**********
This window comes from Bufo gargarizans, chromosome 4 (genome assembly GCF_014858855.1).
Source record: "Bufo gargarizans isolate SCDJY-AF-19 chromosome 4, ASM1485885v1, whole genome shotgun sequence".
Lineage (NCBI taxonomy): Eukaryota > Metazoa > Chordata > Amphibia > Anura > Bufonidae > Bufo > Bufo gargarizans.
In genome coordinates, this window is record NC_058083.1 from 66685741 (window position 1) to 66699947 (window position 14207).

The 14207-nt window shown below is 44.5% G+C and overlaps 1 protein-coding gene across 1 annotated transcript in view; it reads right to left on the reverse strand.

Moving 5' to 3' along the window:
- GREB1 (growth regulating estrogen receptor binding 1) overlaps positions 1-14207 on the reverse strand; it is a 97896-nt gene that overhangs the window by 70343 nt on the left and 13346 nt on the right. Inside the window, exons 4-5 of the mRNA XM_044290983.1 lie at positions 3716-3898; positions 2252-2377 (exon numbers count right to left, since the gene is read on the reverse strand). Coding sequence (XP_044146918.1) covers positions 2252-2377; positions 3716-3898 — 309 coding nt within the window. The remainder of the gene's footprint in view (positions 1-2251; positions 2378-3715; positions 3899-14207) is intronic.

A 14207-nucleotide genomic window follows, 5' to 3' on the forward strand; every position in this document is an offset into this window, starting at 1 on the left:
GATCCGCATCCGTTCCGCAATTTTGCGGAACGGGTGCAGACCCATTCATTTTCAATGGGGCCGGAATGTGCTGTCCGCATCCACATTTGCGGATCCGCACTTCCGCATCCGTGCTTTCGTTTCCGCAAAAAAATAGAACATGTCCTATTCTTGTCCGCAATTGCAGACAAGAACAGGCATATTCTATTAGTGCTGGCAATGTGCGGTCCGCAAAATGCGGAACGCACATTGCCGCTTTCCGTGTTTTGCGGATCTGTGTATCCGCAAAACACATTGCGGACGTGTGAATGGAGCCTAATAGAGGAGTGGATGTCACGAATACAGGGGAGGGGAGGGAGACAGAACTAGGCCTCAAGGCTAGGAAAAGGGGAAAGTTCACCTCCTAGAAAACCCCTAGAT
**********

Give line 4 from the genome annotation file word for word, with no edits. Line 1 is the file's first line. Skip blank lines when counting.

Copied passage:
In genome coordinates, this window is record NC_058083.1 from 66685741 (window position 1) to 66699947 (window position 14207).